When Republican establishment support faltered, Trump, possibly remembering his treatment after the release of the Access Hollywood tapes, poured considerable political capital into supporting Moore. He tweeted praise for Moore’s adherence to his Republican agenda, urged voters to elect him at a rally and recorded a robo-call for Moore’s campaign. He thought Trumpism would extend to a Senate election in a state he had won handily barely a year ago, as long as he nudged it along. After all, in the past Trump has relied on the sheer rousing power of Trumpism to gain political success, and he likely viewed this election in the same manner. He certainly did not expect that Trumpism could ever fall short for a candidate so similar to himself, and in a state that overwhelmingly supported him.
Jones’s victory, as narrow as it may have been, proved Trump wrong. Trumpism did not succeed for Moore like it did for Trump. If anything, Trumpism helped Jones push Alabama from solid red to a light blue in the special election. Although Trump tweeted a fairly amicable congratulation to Jones, Moore’s defeat must have stung considerably—not because Trump hates losing but because this loss especially feels like a rebuke of Trumpism. For perhaps the first and most significant political moment thus far, Trump tried to dictate the outcome of an election by throwing his persona behind his chosen candidate’s campaign and was effectively stonewalled.
When Hillary Clinton lost the 2016 presidential election in stunning fashion, the voting demographics indicated that the Obama coalition, which propelled former President Obama to two terms in the Oval Office, did not mobilize in favor of Clinton to the degree required for her to win. After Moore’s defeat, though, an anti-Trump coalition seems to be taking shape instead. In early November Democrats scored victories in multiple state elections, buoyed by educated women and minorities; the same trend continued with Jones, who rode strong African American turnout and success with women voters and millennials to take down Moore. A political voting bloc intently focused on rejecting the Trumpian cult of personality and reestablishing ideological standards is emerging in response to his presidency.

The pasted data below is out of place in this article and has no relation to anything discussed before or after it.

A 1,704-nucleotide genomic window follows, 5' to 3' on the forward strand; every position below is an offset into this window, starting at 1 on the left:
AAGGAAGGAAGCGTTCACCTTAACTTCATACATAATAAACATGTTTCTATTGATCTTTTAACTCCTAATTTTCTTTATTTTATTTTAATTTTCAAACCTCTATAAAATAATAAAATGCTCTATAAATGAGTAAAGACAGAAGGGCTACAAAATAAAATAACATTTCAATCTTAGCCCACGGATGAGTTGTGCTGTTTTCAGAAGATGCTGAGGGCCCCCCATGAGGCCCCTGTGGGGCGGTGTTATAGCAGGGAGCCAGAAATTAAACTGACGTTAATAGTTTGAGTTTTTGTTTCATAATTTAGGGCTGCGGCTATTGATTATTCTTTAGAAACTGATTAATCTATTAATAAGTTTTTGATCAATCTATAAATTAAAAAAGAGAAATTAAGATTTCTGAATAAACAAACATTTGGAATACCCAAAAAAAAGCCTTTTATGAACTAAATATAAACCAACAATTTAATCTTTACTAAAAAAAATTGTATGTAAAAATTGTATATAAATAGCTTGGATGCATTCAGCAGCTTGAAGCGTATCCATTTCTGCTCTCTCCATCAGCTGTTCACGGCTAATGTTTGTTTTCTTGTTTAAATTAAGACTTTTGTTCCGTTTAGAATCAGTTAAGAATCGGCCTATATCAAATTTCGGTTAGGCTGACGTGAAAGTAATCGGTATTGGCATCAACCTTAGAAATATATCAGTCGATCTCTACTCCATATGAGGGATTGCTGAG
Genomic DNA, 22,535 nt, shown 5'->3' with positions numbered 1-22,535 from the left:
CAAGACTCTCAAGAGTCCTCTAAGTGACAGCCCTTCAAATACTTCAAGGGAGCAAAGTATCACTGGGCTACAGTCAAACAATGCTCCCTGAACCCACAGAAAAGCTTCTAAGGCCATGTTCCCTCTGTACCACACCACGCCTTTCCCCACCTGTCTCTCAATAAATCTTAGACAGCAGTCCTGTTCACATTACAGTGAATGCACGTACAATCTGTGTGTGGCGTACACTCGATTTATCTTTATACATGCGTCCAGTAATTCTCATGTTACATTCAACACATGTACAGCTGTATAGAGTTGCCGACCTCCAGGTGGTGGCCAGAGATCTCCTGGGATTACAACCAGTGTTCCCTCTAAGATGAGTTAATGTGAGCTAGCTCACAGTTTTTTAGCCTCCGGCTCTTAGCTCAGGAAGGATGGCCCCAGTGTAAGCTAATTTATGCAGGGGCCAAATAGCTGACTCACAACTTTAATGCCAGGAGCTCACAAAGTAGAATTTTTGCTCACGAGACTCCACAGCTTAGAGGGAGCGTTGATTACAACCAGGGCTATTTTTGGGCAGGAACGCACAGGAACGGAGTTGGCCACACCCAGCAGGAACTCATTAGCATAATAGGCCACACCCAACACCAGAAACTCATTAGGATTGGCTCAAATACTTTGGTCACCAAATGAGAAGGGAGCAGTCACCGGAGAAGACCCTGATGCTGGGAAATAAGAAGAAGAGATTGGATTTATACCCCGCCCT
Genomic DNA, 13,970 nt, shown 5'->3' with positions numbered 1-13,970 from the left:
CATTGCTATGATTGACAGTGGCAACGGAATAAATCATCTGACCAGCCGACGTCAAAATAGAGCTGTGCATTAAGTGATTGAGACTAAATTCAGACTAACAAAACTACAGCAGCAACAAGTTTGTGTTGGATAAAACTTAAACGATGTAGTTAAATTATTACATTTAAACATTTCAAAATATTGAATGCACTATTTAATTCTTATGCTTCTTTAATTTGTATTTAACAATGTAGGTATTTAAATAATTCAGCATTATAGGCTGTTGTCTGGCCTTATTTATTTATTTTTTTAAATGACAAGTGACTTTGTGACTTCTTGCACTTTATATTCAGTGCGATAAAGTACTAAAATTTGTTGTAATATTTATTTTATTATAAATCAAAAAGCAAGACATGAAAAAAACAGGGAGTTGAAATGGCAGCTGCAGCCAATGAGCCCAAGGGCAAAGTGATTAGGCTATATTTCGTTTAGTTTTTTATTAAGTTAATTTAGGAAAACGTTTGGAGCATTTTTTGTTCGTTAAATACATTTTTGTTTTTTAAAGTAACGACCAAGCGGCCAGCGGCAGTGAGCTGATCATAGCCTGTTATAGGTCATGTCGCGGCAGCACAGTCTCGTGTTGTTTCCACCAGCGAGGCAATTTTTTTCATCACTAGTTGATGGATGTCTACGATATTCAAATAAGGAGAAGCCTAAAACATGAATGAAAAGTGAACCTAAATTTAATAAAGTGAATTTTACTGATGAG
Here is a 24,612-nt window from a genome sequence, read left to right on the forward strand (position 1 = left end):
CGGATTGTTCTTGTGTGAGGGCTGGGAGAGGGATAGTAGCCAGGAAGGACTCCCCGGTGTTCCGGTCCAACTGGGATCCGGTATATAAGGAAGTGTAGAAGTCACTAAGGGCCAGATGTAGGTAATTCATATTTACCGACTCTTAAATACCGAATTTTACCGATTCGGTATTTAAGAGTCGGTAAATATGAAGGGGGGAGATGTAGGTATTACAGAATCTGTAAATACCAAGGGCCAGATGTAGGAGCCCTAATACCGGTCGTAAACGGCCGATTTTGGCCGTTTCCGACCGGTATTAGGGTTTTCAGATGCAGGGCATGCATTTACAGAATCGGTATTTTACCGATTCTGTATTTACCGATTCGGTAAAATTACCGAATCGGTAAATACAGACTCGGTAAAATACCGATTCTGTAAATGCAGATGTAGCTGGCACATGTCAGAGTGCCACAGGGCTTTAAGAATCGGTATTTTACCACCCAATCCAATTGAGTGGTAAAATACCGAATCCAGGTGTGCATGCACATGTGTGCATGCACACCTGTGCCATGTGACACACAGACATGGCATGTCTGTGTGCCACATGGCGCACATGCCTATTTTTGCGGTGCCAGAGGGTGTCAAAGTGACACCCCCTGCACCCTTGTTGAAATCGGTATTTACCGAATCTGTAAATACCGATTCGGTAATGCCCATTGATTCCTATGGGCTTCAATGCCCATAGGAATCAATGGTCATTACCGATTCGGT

Of course, part of Trumpism is reframing situations and constructing blatantly false narratives to advance or protect Trump’s image. Trump has done exactly that after Moore’s loss, claiming that he knew that Moore would lose and that Republicans would perform well in the coming 2018 midterm elections anyway—in short, that Trumpism is alive and still thriving. The truth is not as agreeable to Trump. It is almost as if karma is catching up to him, slowly but surely: the weight of all his offensive statements and behaviors is starting to drag him out of the deceptive tale of Trumpism and back into reality, where integrity can still reign supreme.
In any other national political environment, even conceiving of a Jones victory would have been a daydream. Trump may not have realized it yet—given his inflated ego, it is doubtful that he has—but Trumpism is not the same political force it was a year and a half ago. We may look back on Moore’s defeat on December 12, 2017 as the moment when Trumpism reached the limits of its influence in US politics. Trump’s core strength is turning into a crippling weakness: Trumpism is begetting its own downfall.
The featured image in this article is used under the Creative Commons license. The original can be found here.
Aman Tiku is a second year majoring in history and political science. Last summer, Aman interned at the FDA working on social science research projects. He writes a column on political developments in the Asia-Pacific at the Gate, having lived abroad for much of his life as an American citizen. On campus, he also serves as a Staff Editor on The University of Chicago Journal of Human Rights.